While challenges persist, it has been a relatively smooth ride for oil sands producers over the last few years. Some people are beginning to wonder if this particular resource development play might be slowing, or worse, headed for steep decline.
Observers have suggested that the oil sands’ development growth may be over, noting that some companies have been unable to sell oil sands assets, including everything from leases to stakes in operating projects. Do these unsuccessful sales really signal a change in the pace of oil sands growth?
Recent forecasts suggest development will continue for years to come, with production ramping up significantly.
The Energy Resources Conservation Board (ERCB), for example, forecasts oil sands production to increase from 1.9 million barrels per day in 2012 to 3.8 million barrels per day in 2022.
And the Canadian Association of Petroleum Producers, in its crude oil forecast, predicts oil sands production will hit 5.2 billion million barrels per day by 2030, with Canadian crude oil production expected to be 6.7 million barrels per day by the same year (up from 3.2 million barrels per day in 2012).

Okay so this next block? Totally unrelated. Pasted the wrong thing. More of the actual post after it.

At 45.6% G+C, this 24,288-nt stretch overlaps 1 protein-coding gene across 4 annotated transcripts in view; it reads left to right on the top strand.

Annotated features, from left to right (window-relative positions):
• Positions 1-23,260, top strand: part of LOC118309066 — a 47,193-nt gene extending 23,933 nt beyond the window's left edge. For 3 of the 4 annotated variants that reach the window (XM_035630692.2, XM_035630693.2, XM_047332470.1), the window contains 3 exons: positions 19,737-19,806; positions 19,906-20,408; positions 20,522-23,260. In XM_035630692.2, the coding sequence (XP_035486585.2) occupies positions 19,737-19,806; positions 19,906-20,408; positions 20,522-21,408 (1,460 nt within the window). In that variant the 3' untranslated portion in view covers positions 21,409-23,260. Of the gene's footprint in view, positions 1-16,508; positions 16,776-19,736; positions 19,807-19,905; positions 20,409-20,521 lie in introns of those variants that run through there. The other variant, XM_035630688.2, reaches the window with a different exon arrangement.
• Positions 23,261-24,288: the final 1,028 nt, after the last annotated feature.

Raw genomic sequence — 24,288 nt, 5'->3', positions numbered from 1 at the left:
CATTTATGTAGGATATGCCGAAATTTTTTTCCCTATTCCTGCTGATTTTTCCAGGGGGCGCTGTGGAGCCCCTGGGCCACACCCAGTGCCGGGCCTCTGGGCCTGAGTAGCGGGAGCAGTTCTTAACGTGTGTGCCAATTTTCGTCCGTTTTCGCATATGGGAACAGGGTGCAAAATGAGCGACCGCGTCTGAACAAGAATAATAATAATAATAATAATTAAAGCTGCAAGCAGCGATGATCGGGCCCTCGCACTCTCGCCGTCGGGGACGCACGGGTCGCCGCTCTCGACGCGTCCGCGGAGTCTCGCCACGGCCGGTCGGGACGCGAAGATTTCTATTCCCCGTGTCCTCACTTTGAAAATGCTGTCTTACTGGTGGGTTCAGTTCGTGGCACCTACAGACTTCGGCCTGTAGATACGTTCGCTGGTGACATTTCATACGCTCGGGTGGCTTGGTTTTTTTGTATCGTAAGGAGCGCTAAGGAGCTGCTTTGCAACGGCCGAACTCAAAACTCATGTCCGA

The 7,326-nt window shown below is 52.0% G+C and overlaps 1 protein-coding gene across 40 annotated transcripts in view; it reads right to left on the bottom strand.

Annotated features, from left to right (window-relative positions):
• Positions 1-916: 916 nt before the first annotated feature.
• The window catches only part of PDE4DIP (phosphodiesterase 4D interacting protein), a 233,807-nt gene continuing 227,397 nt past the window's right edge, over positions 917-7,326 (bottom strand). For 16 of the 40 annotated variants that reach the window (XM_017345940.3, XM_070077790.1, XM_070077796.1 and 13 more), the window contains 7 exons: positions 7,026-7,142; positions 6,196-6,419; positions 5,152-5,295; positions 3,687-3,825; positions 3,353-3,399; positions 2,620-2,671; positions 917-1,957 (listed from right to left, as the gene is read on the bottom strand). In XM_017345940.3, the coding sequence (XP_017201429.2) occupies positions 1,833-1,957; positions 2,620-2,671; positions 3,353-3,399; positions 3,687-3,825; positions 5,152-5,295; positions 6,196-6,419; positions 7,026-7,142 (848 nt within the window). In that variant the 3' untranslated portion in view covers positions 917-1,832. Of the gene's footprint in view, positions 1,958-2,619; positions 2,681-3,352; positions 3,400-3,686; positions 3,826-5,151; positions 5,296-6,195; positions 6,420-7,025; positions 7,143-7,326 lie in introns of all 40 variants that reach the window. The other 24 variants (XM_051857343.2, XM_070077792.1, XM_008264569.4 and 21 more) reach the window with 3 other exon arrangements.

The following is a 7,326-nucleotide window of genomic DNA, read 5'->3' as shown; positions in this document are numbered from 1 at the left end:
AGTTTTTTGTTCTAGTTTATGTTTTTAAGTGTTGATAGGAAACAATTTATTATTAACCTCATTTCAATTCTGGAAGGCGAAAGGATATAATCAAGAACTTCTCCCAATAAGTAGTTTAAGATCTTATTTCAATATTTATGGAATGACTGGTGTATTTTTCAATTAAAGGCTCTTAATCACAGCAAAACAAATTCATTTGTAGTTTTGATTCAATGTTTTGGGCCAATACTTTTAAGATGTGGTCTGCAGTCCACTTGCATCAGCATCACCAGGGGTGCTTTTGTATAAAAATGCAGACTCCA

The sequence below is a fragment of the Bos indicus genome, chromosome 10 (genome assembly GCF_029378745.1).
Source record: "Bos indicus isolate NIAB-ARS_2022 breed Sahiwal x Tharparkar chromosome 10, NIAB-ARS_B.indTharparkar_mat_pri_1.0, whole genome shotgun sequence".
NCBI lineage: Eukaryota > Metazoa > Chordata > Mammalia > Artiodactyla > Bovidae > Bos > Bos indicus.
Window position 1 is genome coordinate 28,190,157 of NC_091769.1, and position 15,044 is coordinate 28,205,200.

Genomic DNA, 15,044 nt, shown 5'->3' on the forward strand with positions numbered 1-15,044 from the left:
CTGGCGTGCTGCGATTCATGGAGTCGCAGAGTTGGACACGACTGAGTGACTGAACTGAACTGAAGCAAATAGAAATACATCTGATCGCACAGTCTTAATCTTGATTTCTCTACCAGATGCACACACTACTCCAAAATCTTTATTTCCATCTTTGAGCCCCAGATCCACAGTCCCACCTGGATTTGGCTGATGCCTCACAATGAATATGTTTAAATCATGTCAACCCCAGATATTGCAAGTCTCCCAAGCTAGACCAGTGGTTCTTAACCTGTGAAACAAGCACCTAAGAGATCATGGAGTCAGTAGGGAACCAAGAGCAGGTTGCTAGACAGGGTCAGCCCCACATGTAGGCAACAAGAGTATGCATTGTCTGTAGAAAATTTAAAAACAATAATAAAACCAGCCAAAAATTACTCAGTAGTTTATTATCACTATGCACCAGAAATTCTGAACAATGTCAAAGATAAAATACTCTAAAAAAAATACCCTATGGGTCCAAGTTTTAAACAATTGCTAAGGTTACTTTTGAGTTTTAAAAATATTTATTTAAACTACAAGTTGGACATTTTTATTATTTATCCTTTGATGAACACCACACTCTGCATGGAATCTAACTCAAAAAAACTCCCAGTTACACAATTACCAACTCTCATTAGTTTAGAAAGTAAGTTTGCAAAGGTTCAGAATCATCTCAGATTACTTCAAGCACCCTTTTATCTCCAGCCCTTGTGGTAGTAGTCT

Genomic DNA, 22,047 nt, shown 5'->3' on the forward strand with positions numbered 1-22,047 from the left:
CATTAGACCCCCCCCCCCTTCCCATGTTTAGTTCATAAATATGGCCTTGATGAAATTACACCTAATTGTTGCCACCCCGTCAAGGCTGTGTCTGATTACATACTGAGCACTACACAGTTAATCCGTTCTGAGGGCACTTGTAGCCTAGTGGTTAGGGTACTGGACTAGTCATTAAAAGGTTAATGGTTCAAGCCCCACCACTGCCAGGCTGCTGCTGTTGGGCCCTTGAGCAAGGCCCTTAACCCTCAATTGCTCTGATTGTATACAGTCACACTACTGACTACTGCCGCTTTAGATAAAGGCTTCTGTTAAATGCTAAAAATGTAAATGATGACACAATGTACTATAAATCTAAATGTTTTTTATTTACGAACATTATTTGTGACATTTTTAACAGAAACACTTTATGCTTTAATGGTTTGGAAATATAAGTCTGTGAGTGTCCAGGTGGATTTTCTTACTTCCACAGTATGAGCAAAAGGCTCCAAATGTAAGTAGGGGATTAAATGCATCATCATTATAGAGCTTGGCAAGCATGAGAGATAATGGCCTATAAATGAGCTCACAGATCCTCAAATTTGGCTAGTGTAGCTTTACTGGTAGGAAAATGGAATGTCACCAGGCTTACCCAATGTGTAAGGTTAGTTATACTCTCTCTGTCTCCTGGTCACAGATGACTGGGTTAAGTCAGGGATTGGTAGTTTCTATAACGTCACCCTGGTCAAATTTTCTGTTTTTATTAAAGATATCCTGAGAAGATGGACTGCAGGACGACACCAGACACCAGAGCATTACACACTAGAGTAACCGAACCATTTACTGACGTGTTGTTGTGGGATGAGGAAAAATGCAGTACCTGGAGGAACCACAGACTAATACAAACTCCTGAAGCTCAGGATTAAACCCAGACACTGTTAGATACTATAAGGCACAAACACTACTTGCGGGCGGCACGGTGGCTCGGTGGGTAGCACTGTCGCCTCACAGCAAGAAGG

These production increases will likely be driven by new oil sands projects. Even a quick look at an Alberta government oil sands project map reveals an immense volume of activity in the future. There are 17 oil sands projects under construction, 10 more approved and an additional 28 more in the application stage.
Like other extraction businesses, oil sands development has never been a slow, predictable growth story, and it does present unique challenges perceived as too risky for some. Would-be developers contend with tight crude oil transportation capacity, resurging conventional crude oil production, an uncertain regulatory climate, environment challenges, labour shortages and an unpredictable global economy. Then again, these are exactly the kinds of risks that current operators are managing with new technology, strong environmental practices and unprecedented levels of industry collaboration.
And even if the pace of oil sands expansion is indeed slowing, steadier growth which doesn’t feature sizable swings could be a blessing in disguise. As was observed a few years ago, boom times can lead to unintended consequences, especially for communities in the oil sands region.
Energy, economic contribution needed
We expect the oil sands industry will likely continue to attract investment capital needed for development of this valuable resource. And that’s a good thing. After all, the world needs energy and bitumen is a viable, proven energy source. Energy demand is slated to rise significantly over the next few decades, driven primarily by emerging economies like China. In a world whose population will have risen as high as nine billion by 2050, many are looking to raise their standard of life through affordable sources of energy, like crude oil.
While continued growth in oil sands bodes well for the long-term global energy situation, further expansion at any pace will contribute to keeping the Canadian and North America economies on positive trajectories.